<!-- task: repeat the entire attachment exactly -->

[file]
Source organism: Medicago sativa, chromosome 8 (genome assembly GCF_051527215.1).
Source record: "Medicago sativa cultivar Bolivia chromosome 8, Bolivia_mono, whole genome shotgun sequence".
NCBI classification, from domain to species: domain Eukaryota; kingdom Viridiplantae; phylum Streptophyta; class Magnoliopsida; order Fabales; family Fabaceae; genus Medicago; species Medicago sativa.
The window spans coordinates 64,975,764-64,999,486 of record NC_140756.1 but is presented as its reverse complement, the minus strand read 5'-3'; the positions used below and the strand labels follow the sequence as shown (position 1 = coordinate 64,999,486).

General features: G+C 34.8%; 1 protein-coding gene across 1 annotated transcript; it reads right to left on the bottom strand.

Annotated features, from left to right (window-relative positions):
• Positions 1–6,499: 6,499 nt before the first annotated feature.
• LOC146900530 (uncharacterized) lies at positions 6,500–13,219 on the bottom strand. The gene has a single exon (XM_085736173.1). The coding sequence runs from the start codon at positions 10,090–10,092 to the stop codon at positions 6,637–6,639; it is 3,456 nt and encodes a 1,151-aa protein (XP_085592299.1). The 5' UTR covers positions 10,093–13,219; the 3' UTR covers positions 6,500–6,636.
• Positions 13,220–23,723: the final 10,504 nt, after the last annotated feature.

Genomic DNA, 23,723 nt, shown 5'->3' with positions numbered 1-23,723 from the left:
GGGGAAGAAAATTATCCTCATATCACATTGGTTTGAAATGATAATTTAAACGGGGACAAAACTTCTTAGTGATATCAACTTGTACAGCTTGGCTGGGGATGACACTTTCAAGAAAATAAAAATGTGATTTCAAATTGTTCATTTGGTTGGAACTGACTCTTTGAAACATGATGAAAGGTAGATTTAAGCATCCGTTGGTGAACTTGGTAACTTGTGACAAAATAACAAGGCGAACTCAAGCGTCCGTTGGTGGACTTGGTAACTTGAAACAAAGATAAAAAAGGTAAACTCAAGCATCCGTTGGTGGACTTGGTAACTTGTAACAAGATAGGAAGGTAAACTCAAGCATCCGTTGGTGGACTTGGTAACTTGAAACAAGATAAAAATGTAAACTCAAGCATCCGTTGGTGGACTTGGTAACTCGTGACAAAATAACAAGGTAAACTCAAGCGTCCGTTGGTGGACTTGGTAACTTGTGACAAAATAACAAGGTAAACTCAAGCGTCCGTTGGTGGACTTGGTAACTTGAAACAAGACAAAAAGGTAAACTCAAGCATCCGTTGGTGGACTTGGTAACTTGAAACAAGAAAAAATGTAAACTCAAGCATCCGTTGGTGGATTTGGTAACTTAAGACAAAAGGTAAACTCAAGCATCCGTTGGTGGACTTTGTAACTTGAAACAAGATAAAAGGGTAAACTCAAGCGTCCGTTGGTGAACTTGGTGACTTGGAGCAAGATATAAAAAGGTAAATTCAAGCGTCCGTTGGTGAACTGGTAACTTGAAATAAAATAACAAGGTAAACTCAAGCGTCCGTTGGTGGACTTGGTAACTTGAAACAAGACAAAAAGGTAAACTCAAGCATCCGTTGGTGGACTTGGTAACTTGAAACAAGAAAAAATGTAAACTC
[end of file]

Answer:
Source organism: Medicago sativa, chromosome 8 (genome assembly GCF_051527215.1).
Source record: "Medicago sativa cultivar Bolivia chromosome 8, Bolivia_mono, whole genome shotgun sequence".
NCBI classification, from domain to species: domain Eukaryota; kingdom Viridiplantae; phylum Streptophyta; class Magnoliopsida; order Fabales; family Fabaceae; genus Medicago; species Medicago sativa.
The window spans coordinates 64,975,764-64,999,486 of record NC_140756.1 but is presented as its reverse complement, the minus strand read 5'-3'; the positions used below and the strand labels follow the sequence as shown (position 1 = coordinate 64,999,486).

General features: G+C 34.8%; 1 protein-coding gene across 1 annotated transcript; it reads right to left on the bottom strand.

Annotated features, from left to right (window-relative positions):
• Positions 1–6,499: 6,499 nt before the first annotated feature.
• LOC146900530 (uncharacterized) lies at positions 6,500–13,219 on the bottom strand. The gene has a single exon (XM_085736173.1). The coding sequence runs from the start codon at positions 10,090–10,092 to the stop codon at positions 6,637–6,639; it is 3,456 nt and encodes a 1,151-aa protein (XP_085592299.1). The 5' UTR covers positions 10,093–13,219; the 3' UTR covers positions 6,500–6,636.
• Positions 13,220–23,723: the final 10,504 nt, after the last annotated feature.

Genomic DNA, 23,723 nt, shown 5'->3' with positions numbered 1-23,723 from the left:
GGGGAAGAAAATTATCCTCATATCACATTGGTTTGAAATGATAATTTAAACGGGGACAAAACTTCTTAGTGATATCAACTTGTACAGCTTGGCTGGGGATGACACTTTCAAGAAAATAAAAATGTGATTTCAAATTGTTCATTTGGTTGGAACTGACTCTTTGAAACATGATGAAAGGTAGATTTAAGCATCCGTTGGTGAACTTGGTAACTTGTGACAAAATAACAAGGCGAACTCAAGCGTCCGTTGGTGGACTTGGTAACTTGAAACAAAGATAAAAAAGGTAAACTCAAGCATCCGTTGGTGGACTTGGTAACTTGTAACAAGATAGGAAGGTAAACTCAAGCATCCGTTGGTGGACTTGGTAACTTGAAACAAGATAAAAATGTAAACTCAAGCATCCGTTGGTGGACTTGGTAACTCGTGACAAAATAACAAGGTAAACTCAAGCGTCCGTTGGTGGACTTGGTAACTTGTGACAAAATAACAAGGTAAACTCAAGCGTCCGTTGGTGGACTTGGTAACTTGAAACAAGACAAAAAGGTAAACTCAAGCATCCGTTGGTGGACTTGGTAACTTGAAACAAGAAAAAATGTAAACTCAAGCATCCGTTGGTGGATTTGGTAACTTAAGACAAAAGGTAAACTCAAGCATCCGTTGGTGGACTTTGTAACTTGAAACAAGATAAAAGGGTAAACTCAAGCGTCCGTTGGTGAACTTGGTGACTTGGAGCAAGATATAAAAAGGTAAATTCAAGCGTCCGTTGGTGAACTGGTAACTTGAAATAAAATAACAAGGTAAACTCAAGCGTCCGTTGGTGGACTTGGTAACTTGAAACAAGACAAAAAGGTAAACTCAAGCATCCGTTGGTGGACTTGGTAACTTGAAACAAGAAAAAATGTAAACTC